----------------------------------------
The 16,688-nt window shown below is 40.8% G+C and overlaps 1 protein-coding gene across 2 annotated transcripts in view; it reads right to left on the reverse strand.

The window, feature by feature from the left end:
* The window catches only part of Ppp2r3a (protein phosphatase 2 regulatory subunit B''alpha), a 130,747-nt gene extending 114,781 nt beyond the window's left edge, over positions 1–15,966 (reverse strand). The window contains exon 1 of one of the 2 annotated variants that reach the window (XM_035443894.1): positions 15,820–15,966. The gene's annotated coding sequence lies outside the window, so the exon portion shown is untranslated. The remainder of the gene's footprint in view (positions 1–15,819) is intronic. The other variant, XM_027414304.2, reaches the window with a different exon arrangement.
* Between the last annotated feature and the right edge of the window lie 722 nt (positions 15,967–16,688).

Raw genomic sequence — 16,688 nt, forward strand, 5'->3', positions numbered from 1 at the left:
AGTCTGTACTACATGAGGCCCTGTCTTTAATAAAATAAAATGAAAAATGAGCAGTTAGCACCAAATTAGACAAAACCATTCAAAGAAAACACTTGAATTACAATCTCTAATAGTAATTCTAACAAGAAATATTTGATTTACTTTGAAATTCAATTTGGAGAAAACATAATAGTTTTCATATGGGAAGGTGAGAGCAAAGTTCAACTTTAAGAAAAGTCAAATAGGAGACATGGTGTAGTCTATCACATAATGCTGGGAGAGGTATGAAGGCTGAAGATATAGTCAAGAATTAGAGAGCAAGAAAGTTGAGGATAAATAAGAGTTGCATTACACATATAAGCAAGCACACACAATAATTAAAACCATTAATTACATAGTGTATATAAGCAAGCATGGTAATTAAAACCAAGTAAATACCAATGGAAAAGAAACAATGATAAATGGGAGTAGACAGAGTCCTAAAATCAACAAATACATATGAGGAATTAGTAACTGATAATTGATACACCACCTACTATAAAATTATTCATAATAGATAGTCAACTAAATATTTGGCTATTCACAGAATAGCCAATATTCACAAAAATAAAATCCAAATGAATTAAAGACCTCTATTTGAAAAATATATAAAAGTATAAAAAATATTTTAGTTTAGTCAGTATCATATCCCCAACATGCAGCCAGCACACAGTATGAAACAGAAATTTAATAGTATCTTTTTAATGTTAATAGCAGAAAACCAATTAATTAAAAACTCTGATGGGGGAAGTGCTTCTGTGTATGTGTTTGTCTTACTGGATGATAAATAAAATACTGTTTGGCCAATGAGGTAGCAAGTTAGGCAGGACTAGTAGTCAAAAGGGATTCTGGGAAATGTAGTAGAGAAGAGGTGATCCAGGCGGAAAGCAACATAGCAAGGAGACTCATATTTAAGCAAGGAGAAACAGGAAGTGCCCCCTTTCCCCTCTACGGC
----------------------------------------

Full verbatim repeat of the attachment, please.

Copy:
The 16,688-nt window shown below is 40.8% G+C and overlaps 1 protein-coding gene across 2 annotated transcripts in view; it reads right to left on the reverse strand.

The window, feature by feature from the left end:
* The window catches only part of Ppp2r3a (protein phosphatase 2 regulatory subunit B''alpha), a 130,747-nt gene extending 114,781 nt beyond the window's left edge, over positions 1–15,966 (reverse strand). The window contains exon 1 of one of the 2 annotated variants that reach the window (XM_035443894.1): positions 15,820–15,966. The gene's annotated coding sequence lies outside the window, so the exon portion shown is untranslated. The remainder of the gene's footprint in view (positions 1–15,819) is intronic. The other variant, XM_027414304.2, reaches the window with a different exon arrangement.
* Between the last annotated feature and the right edge of the window lie 722 nt (positions 15,967–16,688).

Raw genomic sequence — 16,688 nt, forward strand, 5'->3', positions numbered from 1 at the left:
AGTCTGTACTACATGAGGCCCTGTCTTTAATAAAATAAAATGAAAAATGAGCAGTTAGCACCAAATTAGACAAAACCATTCAAAGAAAACACTTGAATTACAATCTCTAATAGTAATTCTAACAAGAAATATTTGATTTACTTTGAAATTCAATTTGGAGAAAACATAATAGTTTTCATATGGGAAGGTGAGAGCAAAGTTCAACTTTAAGAAAAGTCAAATAGGAGACATGGTGTAGTCTATCACATAATGCTGGGAGAGGTATGAAGGCTGAAGATATAGTCAAGAATTAGAGAGCAAGAAAGTTGAGGATAAATAAGAGTTGCATTACACATATAAGCAAGCACACACAATAATTAAAACCATTAATTACATAGTGTATATAAGCAAGCATGGTAATTAAAACCAAGTAAATACCAATGGAAAAGAAACAATGATAAATGGGAGTAGACAGAGTCCTAAAATCAACAAATACATATGAGGAATTAGTAACTGATAATTGATACACCACCTACTATAAAATTATTCATAATAGATAGTCAACTAAATATTTGGCTATTCACAGAATAGCCAATATTCACAAAAATAAAATCCAAATGAATTAAAGACCTCTATTTGAAAAATATATAAAAGTATAAAAAATATTTTAGTTTAGTCAGTATCATATCCCCAACATGCAGCCAGCACACAGTATGAAACAGAAATTTAATAGTATCTTTTTAATGTTAATAGCAGAAAACCAATTAATTAAAAACTCTGATGGGGGAAGTGCTTCTGTGTATGTGTTTGTCTTACTGGATGATAAATAAAATACTGTTTGGCCAATGAGGTAGCAAGTTAGGCAGGACTAGTAGTCAAAAGGGATTCTGGGAAATGTAGTAGAGAAGAGGTGATCCAGGCGGAAAGCAACATAGCAAGGAGACTCATATTTAAGCAAGGAGAAACAGGAAGTGCCCCCTTTCCCCTCTACGGC